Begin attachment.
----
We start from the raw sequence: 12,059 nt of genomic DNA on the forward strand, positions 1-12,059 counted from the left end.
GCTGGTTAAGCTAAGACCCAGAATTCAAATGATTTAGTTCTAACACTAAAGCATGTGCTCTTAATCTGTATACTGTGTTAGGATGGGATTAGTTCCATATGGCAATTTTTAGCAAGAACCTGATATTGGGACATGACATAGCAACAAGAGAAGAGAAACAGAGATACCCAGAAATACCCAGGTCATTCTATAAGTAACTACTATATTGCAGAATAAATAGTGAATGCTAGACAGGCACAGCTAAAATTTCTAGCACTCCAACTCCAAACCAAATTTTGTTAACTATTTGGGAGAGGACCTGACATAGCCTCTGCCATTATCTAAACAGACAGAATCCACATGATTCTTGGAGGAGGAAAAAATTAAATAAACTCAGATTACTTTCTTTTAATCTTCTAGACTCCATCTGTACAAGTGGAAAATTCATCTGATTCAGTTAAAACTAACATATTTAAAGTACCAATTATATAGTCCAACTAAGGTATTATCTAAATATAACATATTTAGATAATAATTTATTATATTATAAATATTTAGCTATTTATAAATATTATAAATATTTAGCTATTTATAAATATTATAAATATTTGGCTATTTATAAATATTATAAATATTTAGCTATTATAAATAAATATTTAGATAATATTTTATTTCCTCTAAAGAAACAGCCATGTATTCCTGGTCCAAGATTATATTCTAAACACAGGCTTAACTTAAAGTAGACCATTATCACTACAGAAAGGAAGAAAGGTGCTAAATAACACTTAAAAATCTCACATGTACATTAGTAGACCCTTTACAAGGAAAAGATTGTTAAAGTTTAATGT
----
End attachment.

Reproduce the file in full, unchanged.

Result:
We start from the raw sequence: 12,059 nt of genomic DNA on the forward strand, positions 1-12,059 counted from the left end.
GCTGGTTAAGCTAAGACCCAGAATTCAAATGATTTAGTTCTAACACTAAAGCATGTGCTCTTAATCTGTATACTGTGTTAGGATGGGATTAGTTCCATATGGCAATTTTTAGCAAGAACCTGATATTGGGACATGACATAGCAACAAGAGAAGAGAAACAGAGATACCCAGAAATACCCAGGTCATTCTATAAGTAACTACTATATTGCAGAATAAATAGTGAATGCTAGACAGGCACAGCTAAAATTTCTAGCACTCCAACTCCAAACCAAATTTTGTTAACTATTTGGGAGAGGACCTGACATAGCCTCTGCCATTATCTAAACAGACAGAATCCACATGATTCTTGGAGGAGGAAAAAATTAAATAAACTCAGATTACTTTCTTTTAATCTTCTAGACTCCATCTGTACAAGTGGAAAATTCATCTGATTCAGTTAAAACTAACATATTTAAAGTACCAATTATATAGTCCAACTAAGGTATTATCTAAATATAACATATTTAGATAATAATTTATTATATTATAAATATTTAGCTATTTATAAATATTATAAATATTTAGCTATTTATAAATATTATAAATATTTGGCTATTTATAAATATTATAAATATTTAGCTATTATAAATAAATATTTAGATAATATTTTATTTCCTCTAAAGAAACAGCCATGTATTCCTGGTCCAAGATTATATTCTAAACACAGGCTTAACTTAAAGTAGACCATTATCACTACAGAAAGGAAGAAAGGTGCTAAATAACACTTAAAAATCTCACATGTACATTAGTAGACCCTTTACAAGGAAAAGATTGTTAAAGTTTAATGT